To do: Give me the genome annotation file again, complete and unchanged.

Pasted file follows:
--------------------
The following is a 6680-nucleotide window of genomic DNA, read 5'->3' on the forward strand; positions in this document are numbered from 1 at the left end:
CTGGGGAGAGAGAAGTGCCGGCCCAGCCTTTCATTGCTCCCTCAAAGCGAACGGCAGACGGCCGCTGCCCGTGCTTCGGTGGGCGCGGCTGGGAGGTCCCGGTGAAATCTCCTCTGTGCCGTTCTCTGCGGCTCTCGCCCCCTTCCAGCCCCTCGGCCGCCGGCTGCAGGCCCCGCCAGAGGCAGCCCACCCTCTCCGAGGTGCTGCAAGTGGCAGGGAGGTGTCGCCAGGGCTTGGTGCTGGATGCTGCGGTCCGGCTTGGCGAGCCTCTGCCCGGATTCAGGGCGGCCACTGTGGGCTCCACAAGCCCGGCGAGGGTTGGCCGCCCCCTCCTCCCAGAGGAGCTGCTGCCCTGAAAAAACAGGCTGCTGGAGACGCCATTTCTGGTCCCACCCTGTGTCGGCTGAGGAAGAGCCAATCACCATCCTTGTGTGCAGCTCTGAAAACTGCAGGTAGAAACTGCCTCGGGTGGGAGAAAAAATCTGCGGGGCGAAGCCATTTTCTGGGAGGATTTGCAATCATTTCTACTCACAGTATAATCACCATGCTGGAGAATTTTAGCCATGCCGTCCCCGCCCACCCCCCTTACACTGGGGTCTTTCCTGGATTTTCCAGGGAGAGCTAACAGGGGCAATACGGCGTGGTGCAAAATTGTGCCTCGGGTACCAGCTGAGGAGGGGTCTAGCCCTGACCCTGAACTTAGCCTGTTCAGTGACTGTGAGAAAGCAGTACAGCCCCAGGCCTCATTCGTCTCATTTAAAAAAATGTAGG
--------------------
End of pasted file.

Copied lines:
The following is a 6680-nucleotide window of genomic DNA, read 5'->3' on the forward strand; positions in this document are numbered from 1 at the left end:
CTGGGGAGAGAGAAGTGCCGGCCCAGCCTTTCATTGCTCCCTCAAAGCGAACGGCAGACGGCCGCTGCCCGTGCTTCGGTGGGCGCGGCTGGGAGGTCCCGGTGAAATCTCCTCTGTGCCGTTCTCTGCGGCTCTCGCCCCCTTCCAGCCCCTCGGCCGCCGGCTGCAGGCCCCGCCAGAGGCAGCCCACCCTCTCCGAGGTGCTGCAAGTGGCAGGGAGGTGTCGCCAGGGCTTGGTGCTGGATGCTGCGGTCCGGCTTGGCGAGCCTCTGCCCGGATTCAGGGCGGCCACTGTGGGCTCCACAAGCCCGGCGAGGGTTGGCCGCCCCCTCCTCCCAGAGGAGCTGCTGCCCTGAAAAAACAGGCTGCTGGAGACGCCATTTCTGGTCCCACCCTGTGTCGGCTGAGGAAGAGCCAATCACCATCCTTGTGTGCAGCTCTGAAAACTGCAGGTAGAAACTGCCTCGGGTGGGAGAAAAAATCTGCGGGGCGAAGCCATTTTCTGGGAGGATTTGCAATCATTTCTACTCACAGTATAATCACCATGCTGGAGAATTTTAGCCATGCCGTCCCCGCCCACCCCCCTTACACTGGGGTCTTTCCTGGATTTTCCAGGGAGAGCTAACAGGGGCAATACGGCGTGGTGCAAAATTGTGCCTCGGGTACCAGCTGAGGAGGGGTCTAGCCCTGACCCTGAACTTAGCCTGTTCAGTGACTGTGAGAAAGCAGTACAGCCCCAGGCCTCATTCGTCTCATTTAAAAAAATGTAGG